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Nikkei hits three-week closing low for second day, Softbank up
October 2, 2012 / 2:11 AM / 5 years ago

Nikkei hits three-week closing low for second day, Softbank up

TOKYO (Reuters) - Japan’s Nikkei slipped on Tuesday on concerns over company earnings after a handful of firms cut forecasts, but losses were capped by gains in mobile operator Softbank Corp after its purchase of a smaller rival.

A woman walks past an electronic board displaying market indices outside a brokerage in Tokyo September 20, 2012. REUTERS/Yuriko Nakao

The Nikkei .N225 eased 0.1 percent to 8,786.05, hitting a three-week closing low for a second day in a row.

“It’s going to be shockingly difficult earnings season to trade ... downward revisions are going to come in thick and fast and people are rapidly pricing them in,” a senior trader at a foreign bank said.

Clothing store chain Shimamura Co Ltd (8227.T) sank 4.1 percent after reporting a 3.9 percent drop in second-quarter earnings ended August 20 compared with a year earlier, due to higher costs.

Electronic parts maker Alps Electric Co Ltd (6770.T), which slumped 12.4 percent, slashed its operating forecast by 46 percent, while shipper Mitsui O.S.K. Lines (9104.T) revised its first-half forecast to an operating loss of 3.5 billion yen ($44.84 million) from a previous estimate of 1 billion yen profit.

The announcements followed cuts in guidance from steelmaker Daido Steel (5471.T), shipper Nippon Yusen KK (9101.T) and electric insulator maker NGK Insulators Ltd (5333.T).

The latest quarterly earnings season will kick into high gear in the next three weeks. Investors were disappointed with the previous quarterly earnings, when 54 percent of Nikkei companies reported results below analysts’ expectations.

For this quarterly results, SmartEstimates from Thomson Reuters StarMine expects an average negative earnings surprise of 1.2 percent.

Mitsui O.S.K. surged 4.5 percent as traders said investors had been expecting sluggish earnings from shipping companies due to slowing global growth, while campaigns for higher freight rates from other shippers also aided the stock, which had lost 40 percent on the year as of Monday.

“We are expecting bad news for exporters and cyclicals and quite strong performance from domestically oriented stocks, so unless the latter dazzle they’re not going to gain,” Hirokazu Fujiki, manager of investment strategy at Okasan Securities.


Reuters asset allocation poll - September:

Asset performance in 2012:



Index heavyweight Softbank climbed 2.9 percent after it said it would acquire smaller rival eAccess Ltd 9427.T in a $1.84 billion deal to improve its high-speed data frequency spectrum and its competitiveness against KDDI Corp (9433.T). KDDI and Softbank are the only mobile carriers in Japan to offer Apple Inc’s (AAPL.O) iPhone, including the iPhone 5.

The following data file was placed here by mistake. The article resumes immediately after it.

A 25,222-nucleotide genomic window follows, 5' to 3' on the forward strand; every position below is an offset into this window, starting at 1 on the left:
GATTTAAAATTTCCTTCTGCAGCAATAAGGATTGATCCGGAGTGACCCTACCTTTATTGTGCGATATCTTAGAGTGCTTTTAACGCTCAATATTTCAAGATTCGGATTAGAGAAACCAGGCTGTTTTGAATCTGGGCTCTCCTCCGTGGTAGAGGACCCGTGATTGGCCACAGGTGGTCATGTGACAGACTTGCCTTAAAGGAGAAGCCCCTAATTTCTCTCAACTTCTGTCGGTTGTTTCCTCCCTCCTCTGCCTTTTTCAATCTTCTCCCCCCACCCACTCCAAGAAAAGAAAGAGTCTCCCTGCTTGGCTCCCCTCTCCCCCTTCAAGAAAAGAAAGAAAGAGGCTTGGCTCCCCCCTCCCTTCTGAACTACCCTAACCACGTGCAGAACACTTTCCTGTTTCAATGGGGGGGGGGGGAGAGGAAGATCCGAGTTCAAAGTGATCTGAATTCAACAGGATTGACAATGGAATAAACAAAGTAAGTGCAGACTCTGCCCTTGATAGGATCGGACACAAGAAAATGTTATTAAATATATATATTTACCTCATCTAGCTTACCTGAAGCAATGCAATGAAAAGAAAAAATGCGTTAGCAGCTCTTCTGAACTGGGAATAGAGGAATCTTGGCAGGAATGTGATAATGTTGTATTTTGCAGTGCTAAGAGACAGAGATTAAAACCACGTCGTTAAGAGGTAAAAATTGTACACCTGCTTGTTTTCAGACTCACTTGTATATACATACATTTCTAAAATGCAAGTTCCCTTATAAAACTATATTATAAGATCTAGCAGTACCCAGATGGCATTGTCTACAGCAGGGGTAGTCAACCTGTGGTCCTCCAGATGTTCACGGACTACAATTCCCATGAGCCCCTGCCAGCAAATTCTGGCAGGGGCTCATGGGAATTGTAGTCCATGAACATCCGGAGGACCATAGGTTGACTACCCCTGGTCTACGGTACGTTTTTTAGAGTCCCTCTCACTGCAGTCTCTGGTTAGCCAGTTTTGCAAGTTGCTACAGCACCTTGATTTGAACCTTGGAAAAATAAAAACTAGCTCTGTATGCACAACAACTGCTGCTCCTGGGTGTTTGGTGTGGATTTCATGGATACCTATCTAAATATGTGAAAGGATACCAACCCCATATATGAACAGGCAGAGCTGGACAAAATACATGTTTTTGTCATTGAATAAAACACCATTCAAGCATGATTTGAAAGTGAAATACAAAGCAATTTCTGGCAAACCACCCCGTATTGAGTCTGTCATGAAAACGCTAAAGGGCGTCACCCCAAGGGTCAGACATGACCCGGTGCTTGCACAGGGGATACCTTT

KDDI lost 2.3 percent, while eAccess jumped 21.1 percent to 23,000 yen but was still way below the 52,000 yen per share that Softbank will pay for every eAccess share under a share swap deal.

The broader Topix .TOPX index fell 0.2 percent to 731.19 in light volume, with nearly 1.36 billion shares changing hands, down from Monday's 1.38 billion and last week's average of 1.6 billion.

Nomura Securities said the uncertain global economic outlook might have led to Japanese firms cutting back their share buybacks in April-September, the first half of Japan’s fiscal year, to 509.8 billion yen, down 26.2 percent from 690.8 billion yen for the same period last year.

But it expected Japanese firms to step up buybacks in the second half of this fiscal year ending March 2013.

“If H2 buybacks were to increase less than expected and fall well short of the FY2011 figure (1.63 trillion yen), however, investors may no longer feel that Japanese companies are proactive on shareholder returns and their interest in the Japanese equity market and listed companies could wane further,” it said in a report.

The Nikkei has risen 3.9 percent this year, trailing a 14.9 percent rise in the U.S. S&P 500 .INX and an 11.4 percent gain in the pan-European STOXX Europe 600 .

Still, Japanese equities are slightly more expensive than their European peers but cheaper than their U.S. counterparts. According to Thomson Reuters Datastream, Japanese stocks carry a 12-month forward price-to-earnings ratio of 11.6, versus the STOXX Europe 600’s 11.1 and the S&P 500’s 13.1. ($1 = 78.0600 Japanese yen)

Additional reporting by Sophie Knight; Editing by Richard Pullin

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